When treating an ABI, care givers have treatment protocols that are applied for all patients. These are good from the hospitals standpoint because they simplify the process. Be aware that these protocols may not be right for your patient and it is likely up to you to determine this. When a doctor knows a treatment is 70% effective they behave as if it is 100% effective. It is your job to determine if the treatment is working, to communicate to care givers when it is not, and to refuse it if necessary. In general treatments, usually in the form of medicines, are applied and never removed, even if they are clearly not working. Note: It is not your job to recommend treatment, that is the care giver’s job. It is your job to know when to refuse it.

  • Understand Care Giver Influences
    Care givers are some of the most amazing and wonderful people in the world who get into the business for the best reasons; however, healthcare is big business and care givers have an army of profiteers trying to influence their decisions in ways that are not always good for patient outcomes. For ABIs this manifests with the use of treatments that have dubious benefits, some of which could even cause long term harm. These include over use of cooling therapy and use of strong brain drugs whose affect on long term recovery is unknown at best.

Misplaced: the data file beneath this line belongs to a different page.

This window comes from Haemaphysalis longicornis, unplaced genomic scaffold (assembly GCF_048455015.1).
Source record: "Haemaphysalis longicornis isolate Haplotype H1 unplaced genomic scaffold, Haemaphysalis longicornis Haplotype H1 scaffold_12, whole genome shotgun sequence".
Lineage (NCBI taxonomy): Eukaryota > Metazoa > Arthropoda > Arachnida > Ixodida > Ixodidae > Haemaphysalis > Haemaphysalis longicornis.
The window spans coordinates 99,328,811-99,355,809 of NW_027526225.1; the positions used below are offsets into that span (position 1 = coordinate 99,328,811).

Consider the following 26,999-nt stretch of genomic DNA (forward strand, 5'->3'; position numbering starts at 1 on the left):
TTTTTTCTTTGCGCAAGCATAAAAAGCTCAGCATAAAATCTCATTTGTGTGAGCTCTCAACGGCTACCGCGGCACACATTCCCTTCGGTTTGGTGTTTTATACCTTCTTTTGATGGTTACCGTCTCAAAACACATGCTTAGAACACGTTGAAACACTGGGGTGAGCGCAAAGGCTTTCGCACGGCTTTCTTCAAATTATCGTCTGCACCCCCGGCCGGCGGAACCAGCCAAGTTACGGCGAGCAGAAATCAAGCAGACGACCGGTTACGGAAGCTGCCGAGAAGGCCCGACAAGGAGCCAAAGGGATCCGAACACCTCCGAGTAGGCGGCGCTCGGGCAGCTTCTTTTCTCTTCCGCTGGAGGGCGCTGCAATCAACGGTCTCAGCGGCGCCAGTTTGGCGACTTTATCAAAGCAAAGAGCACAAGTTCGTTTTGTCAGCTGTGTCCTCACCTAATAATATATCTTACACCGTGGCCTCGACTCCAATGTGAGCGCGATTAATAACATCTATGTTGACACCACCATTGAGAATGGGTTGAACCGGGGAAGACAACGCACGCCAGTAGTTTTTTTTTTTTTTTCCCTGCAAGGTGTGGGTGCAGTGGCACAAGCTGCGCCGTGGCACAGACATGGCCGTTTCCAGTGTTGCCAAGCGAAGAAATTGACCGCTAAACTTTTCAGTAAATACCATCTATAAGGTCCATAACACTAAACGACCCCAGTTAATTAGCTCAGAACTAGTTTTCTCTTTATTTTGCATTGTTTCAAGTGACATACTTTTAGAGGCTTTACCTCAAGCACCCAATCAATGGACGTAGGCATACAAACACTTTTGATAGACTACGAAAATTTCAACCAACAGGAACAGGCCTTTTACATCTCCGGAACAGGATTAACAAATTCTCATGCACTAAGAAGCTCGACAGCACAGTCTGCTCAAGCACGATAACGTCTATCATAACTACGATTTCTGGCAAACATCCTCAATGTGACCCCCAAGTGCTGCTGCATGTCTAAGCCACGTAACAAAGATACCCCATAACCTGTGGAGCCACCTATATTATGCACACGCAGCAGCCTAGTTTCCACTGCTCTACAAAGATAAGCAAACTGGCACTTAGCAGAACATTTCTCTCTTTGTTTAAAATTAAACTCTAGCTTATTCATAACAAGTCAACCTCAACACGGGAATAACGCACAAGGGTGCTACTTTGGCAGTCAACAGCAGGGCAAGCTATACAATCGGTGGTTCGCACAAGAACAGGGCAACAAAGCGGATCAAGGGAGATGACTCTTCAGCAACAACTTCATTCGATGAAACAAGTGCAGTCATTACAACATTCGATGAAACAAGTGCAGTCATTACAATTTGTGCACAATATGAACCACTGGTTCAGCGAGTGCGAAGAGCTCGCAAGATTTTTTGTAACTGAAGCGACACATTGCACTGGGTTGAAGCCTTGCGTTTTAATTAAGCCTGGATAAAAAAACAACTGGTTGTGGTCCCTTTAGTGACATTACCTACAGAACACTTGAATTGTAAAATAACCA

In addition, care givers are looking out for the institution where they work. Nobody thinks when they are 10 years old that they will someday become a nurse or doctor to protect the liability of a big hospital. This said, employees don’t want to get fired, want to get promoted, etc. and in effect end up looking out for the hospital’s liability more than they would like to admit. It is your job to recognize these traits and to mitigate their negative impact on your loved one.

  • Learn how to Be Happy